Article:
Surely what is important is an acceptance that every child is different and that we target their individual needs and help them to fulfil their potential. We became obsessed with the word equality when the real challenge is equality of opportunity and a celebration of different aptitudes and different abilities. Our priority should be to encourage the various arms of education to reach out to one another and simply to build on best practice. Independent schools, for example, make good use of bursars to run the finance of schools. Bursars and administrators could play a much more central part in assisting the work of all schools and free-up teachers to teach. Teachers constantly complain about the additional burdens of accounting, bureaucracy and form filling that takes them out of the classroom. Head teachers in particular need to be freed up so that they can spend more time leading their schools and being present in the classroom.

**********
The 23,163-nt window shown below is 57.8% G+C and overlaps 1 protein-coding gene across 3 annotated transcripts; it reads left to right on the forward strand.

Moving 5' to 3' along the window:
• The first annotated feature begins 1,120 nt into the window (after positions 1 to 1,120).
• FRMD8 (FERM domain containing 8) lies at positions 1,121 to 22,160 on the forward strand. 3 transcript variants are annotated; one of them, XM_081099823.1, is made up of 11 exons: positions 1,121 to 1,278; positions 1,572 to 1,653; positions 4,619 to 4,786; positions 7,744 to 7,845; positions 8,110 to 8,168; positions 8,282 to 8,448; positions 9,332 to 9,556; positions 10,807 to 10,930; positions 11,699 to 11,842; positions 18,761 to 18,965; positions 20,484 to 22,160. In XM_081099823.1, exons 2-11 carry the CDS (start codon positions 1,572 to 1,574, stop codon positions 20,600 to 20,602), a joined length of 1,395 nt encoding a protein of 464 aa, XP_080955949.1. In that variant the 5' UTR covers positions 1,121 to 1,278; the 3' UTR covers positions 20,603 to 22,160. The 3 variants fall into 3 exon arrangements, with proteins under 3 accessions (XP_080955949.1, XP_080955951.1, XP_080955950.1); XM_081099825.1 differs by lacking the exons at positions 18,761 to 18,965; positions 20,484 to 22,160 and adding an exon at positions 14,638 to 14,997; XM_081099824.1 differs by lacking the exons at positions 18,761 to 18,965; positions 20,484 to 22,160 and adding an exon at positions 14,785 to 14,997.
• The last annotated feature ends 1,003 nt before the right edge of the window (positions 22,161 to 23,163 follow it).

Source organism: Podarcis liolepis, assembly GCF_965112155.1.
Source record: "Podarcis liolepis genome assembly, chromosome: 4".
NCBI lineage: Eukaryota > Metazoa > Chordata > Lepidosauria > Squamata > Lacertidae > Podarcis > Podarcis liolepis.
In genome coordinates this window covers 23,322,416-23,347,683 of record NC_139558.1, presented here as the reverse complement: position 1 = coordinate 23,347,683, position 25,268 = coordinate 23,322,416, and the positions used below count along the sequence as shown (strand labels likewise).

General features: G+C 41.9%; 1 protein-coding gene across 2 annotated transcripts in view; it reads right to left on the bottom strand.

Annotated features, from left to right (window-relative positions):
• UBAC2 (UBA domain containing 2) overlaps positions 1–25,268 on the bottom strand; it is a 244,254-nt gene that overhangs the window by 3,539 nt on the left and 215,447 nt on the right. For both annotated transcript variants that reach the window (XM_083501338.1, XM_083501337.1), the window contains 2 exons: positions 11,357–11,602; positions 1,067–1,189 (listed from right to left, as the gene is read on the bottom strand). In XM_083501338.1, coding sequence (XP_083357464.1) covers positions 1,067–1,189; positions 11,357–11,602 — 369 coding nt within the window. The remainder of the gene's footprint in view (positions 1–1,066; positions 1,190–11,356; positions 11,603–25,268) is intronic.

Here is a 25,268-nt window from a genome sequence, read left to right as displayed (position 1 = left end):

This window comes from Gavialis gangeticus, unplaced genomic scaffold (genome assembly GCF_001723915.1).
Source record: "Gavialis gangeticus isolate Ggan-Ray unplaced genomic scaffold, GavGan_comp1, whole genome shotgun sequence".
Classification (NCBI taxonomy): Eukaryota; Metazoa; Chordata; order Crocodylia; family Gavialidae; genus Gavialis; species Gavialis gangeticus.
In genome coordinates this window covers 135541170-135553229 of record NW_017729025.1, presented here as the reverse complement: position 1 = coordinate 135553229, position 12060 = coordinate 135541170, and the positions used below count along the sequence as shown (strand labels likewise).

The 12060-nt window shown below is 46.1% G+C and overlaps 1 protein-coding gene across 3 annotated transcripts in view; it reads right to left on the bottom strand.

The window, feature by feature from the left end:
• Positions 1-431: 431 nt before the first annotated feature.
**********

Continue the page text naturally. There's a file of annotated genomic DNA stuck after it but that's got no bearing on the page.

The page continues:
However, if we need to tilt away from Gradgrind practices that have overburdened teachers and sapped morale we also need to give further thought to one particular group of pupils in our schools—the 30 per cent of pupils who leave education at 16 with few or no useful qualifications. These are not just pupils with special educational needs, for whom some support is available in schools, but a far greater number of ordinary young people who have simply found education difficult. If you were to meet these people later in their lives you would not immediately think of them as having low ability. They may be loving parents, excellent mechanics, first-rate shop assistants, skilful lorry drivers and a host of other careers that are of vital importance to our economic and social life. They do, on the other hand, make up 80 per cent of the prison population and form a large part of the disaffected youth whom so many townspeople fear on their streets at night.